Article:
•  Schools and school districts should increase the percentage of girls who take the trio of core science courses: physics, biology, and chemistry. Algebra I and geometry should be mandatory for all students. Teachers and counselors should encourage girls to take math and science classes at the challenging AP or honors level. Educators need to develop programs at the classroom, school district, or state level to increase girls enrollment in computer science courses. Equity must be viewed as essential to teacher education and the achievement of academic excellence. Producers and purchasers of educational materials should establish processes and criteria by which to screen curricula and instructional materials for bias in images, text, or logic. Colleges and universities should continue to use a broad range of material to assess students. Testing organizations should consider adding a writing section to the SAT exam to more accurately reflect students academic skills. The relationship between girls and boys test scores and grades should be further researched. Much more research is needed on gender equity and technology.
  • (Taylor, Smiley, & Richards)
  •  Diversity  Reflective Practice › placement regardless of › Educators reflect and modify learning ability, race, linguistic their attitudes, teaching and ability, economic status, cultural classroom management background, etc. practices and curricula to › acknowledge, affirm and accommodate individual needs. celebrate the value of all › Educators are learners flexible, responsive and aware › promote acceptance, equity of student’s needs and collaboration in response to › Think critically and examine individual needs. their practices for self improvement and to ensure that all student’s needs are met Collaboration  Individual Needs › It is a group effort between › Sensitivity to and acceptance of educators, other individual needs and differences professionals, students, families and community agencies (Salend)
  •  FOR CHILDREN WITH SPECIAL NEEDS › Provides a diverse stimulating environment with more engaged instructional time and a greater exposure to academic activities › Enables development of friendships with same age peers › Enhances self-respect & self-esteem by sharing same activities as non-disabled peers › Provides peer models who can facilitate communication, social and adaptive behaviors (Berg)
  • › Allows students to be more accepting of differences among individuals› Reduces fear and uneasiness of disabled classmates› Opportunity to experience diversity in a small scale› Develop leadership skills, increased ability to help and teach others, mentoring, tutoring, self- empowerment and improve self-esteem (Berg)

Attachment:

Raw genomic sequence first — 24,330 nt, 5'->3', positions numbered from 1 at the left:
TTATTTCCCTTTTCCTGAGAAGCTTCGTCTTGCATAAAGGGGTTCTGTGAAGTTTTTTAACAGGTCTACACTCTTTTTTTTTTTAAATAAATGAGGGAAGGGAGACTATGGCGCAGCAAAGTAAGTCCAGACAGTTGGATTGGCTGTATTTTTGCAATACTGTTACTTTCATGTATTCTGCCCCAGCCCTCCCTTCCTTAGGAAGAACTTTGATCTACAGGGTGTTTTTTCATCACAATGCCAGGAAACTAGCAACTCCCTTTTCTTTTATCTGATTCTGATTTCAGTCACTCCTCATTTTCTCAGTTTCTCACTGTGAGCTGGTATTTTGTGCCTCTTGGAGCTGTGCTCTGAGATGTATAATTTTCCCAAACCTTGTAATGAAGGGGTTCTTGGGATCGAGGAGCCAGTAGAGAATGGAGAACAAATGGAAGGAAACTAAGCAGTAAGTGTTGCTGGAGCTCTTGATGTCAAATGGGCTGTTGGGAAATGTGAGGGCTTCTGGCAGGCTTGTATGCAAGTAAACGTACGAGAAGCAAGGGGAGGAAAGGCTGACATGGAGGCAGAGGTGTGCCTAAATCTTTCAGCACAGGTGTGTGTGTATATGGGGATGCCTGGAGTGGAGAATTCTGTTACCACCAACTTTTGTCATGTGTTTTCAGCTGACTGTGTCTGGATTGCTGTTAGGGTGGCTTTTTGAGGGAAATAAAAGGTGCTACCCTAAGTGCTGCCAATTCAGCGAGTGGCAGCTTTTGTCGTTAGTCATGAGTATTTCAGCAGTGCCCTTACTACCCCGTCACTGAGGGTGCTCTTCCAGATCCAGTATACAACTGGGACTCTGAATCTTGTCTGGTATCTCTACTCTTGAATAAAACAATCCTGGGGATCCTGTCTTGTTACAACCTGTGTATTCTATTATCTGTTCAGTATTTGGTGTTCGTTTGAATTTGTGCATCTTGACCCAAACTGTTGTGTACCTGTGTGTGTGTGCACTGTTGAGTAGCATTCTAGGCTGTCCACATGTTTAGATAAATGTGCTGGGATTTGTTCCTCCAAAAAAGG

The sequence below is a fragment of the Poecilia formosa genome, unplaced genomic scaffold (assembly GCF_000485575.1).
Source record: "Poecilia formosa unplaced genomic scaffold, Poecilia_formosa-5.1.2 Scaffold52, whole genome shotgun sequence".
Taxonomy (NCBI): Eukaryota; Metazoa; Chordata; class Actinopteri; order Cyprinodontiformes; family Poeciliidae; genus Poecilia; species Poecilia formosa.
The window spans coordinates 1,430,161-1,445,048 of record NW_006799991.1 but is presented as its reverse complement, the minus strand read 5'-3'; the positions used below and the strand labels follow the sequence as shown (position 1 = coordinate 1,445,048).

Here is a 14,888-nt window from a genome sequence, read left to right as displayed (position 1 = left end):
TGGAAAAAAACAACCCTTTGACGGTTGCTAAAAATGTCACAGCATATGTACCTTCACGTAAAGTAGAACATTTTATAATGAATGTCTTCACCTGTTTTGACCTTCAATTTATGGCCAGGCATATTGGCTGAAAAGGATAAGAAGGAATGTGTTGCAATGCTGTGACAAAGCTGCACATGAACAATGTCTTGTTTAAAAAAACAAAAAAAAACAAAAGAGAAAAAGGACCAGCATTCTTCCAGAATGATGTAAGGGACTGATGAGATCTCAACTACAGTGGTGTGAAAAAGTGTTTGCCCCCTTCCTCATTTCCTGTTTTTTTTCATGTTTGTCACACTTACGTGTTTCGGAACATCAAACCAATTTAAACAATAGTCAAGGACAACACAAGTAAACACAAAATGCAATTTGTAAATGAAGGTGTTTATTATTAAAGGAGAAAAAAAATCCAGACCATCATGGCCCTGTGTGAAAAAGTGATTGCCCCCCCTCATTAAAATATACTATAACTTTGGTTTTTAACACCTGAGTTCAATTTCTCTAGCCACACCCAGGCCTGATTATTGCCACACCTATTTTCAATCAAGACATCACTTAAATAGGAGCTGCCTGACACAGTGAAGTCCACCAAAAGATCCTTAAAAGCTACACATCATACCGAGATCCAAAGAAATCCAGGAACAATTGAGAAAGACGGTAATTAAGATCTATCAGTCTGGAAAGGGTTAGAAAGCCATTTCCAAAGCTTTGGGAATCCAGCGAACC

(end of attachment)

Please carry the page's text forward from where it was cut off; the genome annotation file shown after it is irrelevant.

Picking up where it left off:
• › Creates an awareness and appreciation of individual differences in all students› Allows teachers to learn new teaching techniques that can help all their students› Allows greater creativity with teaching methods, avoids monotony› Allows them to develop team work/ collaboration skills› Increases awareness of the importance of direct individual instruction (Berg)
  • › Focus on socialization part of their education may take precedence over the academic part› Some students with disabilities may need the special education classroom to get the maximum it benefit of their education: smaller class size, less distractions, more one-on- one instruction› May lower self-esteem and self-concept if they become frustrated and are ridiculed or isolated› Many feel that students with disabilities will become depressed upon realizing what they cannot do compared with their peers (Berg)
  • › General education students may feel that their classroom is more disruptive due to the distractions from additional teachers, aides, paraprofessionals, and from special education students leaving the classroom frequently and making involuntary vocalizations, etc.› Fear that their education is being jeopardized› May resent special education students for all the attention children with disabilities get (Berg)
  • › May have a constant thought of fear that they are going to fail at successfully and appropriately carrying out inclusion› May not have the proper training to teach and deal with students with disabilities› Discomfort with giving up control of their classroom when they will have to co-teach and collaborate› May not have proper support, and an appropriate amount of planning and collaboration time (Berg)
  •  http://www.youtube.com/watch?v=N105TGmMkLk&feature=relatedCONNECTS with students whohave disabilities as individualswho are contributors first.COMMUNICATES enthusiasm andact comfortably around studentswith disabilities.CHALLENGE students withdisabilities to work their besttoward high standards.CREATIVELY adapts and UTILIZESappropriate strategies andmaterials to help students withdisabilities learn and succeed.COLLABORATES with others tomaximize students’ development.A teacher who has developedand/or creatively implementedspecialized skills, but alsorecognizes that this expertisemust be accompanied byappropriatebeliefs, attitudes, and behaviorsin order for the skills being utilizedto prove most beneficial.An extraordinary inclusionteacher demonstrates on aregular basis how ordinary it canbe for students with disabilities toparticipate successfully in a widerange of activities with their (Henderson)peers.